Posted by , Mar 20, 2015 at 08:40pm
Glastonbury organizer Emily Eavis responds to the petition to remove Kanye West from the U.K. festival's lineup.

On Monday (March 16), Kanye West was selected to headline Glastonbury, one of the world's biggest festivals. Since, a petition attempting to replace Kanye with a rock band has circulated the Internet and already accrued almost 100,000 signatures. 

Today, festival organizer Emily Eavis published a letter in The Guardian responding to the petition. Since the festival's inception, she says, complaints about the lineup have been rampant, though, due to the extensive press coverage of the Kanye petition, she felt a special need to publicly respond this year. 

Eavis dismisses the Kanye detractors right off the bat: "We think the story this year should not be: 'Why is Kanye coming?' but: 'How amazing is it that Kanye is coming?'" She praised Kanye as one of the world's biggest superstars--a "music legend, always interesting, never boring." She goes on to tell rock purists to look elsewhere: "Those [headlining] acts have never have been limited to rock and never will be." 

The protest, she thinks, doesn't necessarily signal the world's hatred of Kanye West, but rather is indicative of a larger problem caused by the Internet: "...some of the vitriol being thrown around this week has made me question the dark underbelly of the web. Who are those people silently shouting in disgust, throwing out threats from behind their screens? It certainly isn’t pleasant to be on the receiving end of that. I can’t even imagine how it makes Kanye feel."

Some petitioners believe Kanye to be a negative role model, a claim which Eavis considers irrelevant: "We book our acts by choosing the best and most challenging musicians on the planet – not by applying some kind of arbitrary morality test." She does remind us, though, that we're dealing with "a man who made a version of a worldwide hit single which highlighted the social issues that conflict diamonds cause in west Africa." 

We certainly appreciate Mrs. Eavis's letter, though her latest tweet, a picture of her father (festival founder), just about says it all. 

Glastonbury Organizer Responds To Petition Against Kanye West

Glastonbury organizer Emily Eavis responds to the petition to remove Kanye West from the U.K. festival's lineup.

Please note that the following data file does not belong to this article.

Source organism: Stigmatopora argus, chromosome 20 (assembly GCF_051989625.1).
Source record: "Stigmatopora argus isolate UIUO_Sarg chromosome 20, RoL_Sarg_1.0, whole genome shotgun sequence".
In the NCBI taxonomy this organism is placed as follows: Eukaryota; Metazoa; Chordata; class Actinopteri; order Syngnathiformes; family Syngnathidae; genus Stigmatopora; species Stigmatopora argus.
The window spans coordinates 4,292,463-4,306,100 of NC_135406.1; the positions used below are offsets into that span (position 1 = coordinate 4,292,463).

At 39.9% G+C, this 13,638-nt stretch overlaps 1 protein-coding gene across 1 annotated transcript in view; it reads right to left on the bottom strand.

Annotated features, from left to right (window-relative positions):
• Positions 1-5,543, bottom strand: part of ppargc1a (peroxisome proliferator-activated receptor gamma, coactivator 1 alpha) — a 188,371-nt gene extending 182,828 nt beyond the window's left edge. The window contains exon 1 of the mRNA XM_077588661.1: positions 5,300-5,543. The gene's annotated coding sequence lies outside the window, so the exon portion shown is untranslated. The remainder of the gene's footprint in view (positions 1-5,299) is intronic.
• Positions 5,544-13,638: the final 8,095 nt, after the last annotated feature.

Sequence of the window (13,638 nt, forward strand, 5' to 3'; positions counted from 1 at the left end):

On Monday (March 16), Kanye West was selected to headline Glastonbury, one of the world's biggest festivals. Since, a petition attempting to replace Kanye with a rock band has circulated the Internet and already accrued almost 100,000 signatures. 

Today, festival organizer Emily Eavis published a letter in The Guardian responding to the petition. Since the festival's inception, she says, complaints about the lineup have been rampant, though, due to the extensive press coverage of the Kanye petition, she felt a special need to publicly respond this year. 

Eavis dismisses the Kanye detractors right off the bat: "We think the story this year should not be: 'Why is Kanye coming?' but: 'How amazing is it that Kanye is coming?'" She praised Kanye as one of the world's biggest superstars--a "music legend, always interesting, never boring." She goes on to tell rock purists to look elsewhere: "Those [headlining] acts have never have been limited to rock and never will be." 

The protest, she thinks, doesn't necessarily signal the world's hatred of Kanye West, but rather is indicative of a larger problem caused by the Internet: "...some of the vitriol being thrown around this week has made me question the dark underbelly of the web. Who are those people silently shouting in disgust, throwing out threats from behind their screens? It certainly isn’t pleasant to be on the receiving end of that. I can’t even imagine how it makes Kanye feel."

Some petitioners believe Kanye to be a negative role model, a claim which Eavis considers irrelevant: "We book our acts by choosing the best and most challenging musicians on the planet – not by applying some kind of arbitrary morality test." She does remind us, though, that we're dealing with "a man who made a version of a worldwide hit single which highlighted the social issues that conflict diamonds cause in west Africa." 

We certainly appreciate Mrs. Eavis's letter, though her latest tweet, a picture of her father (festival founder), just about says it all. 

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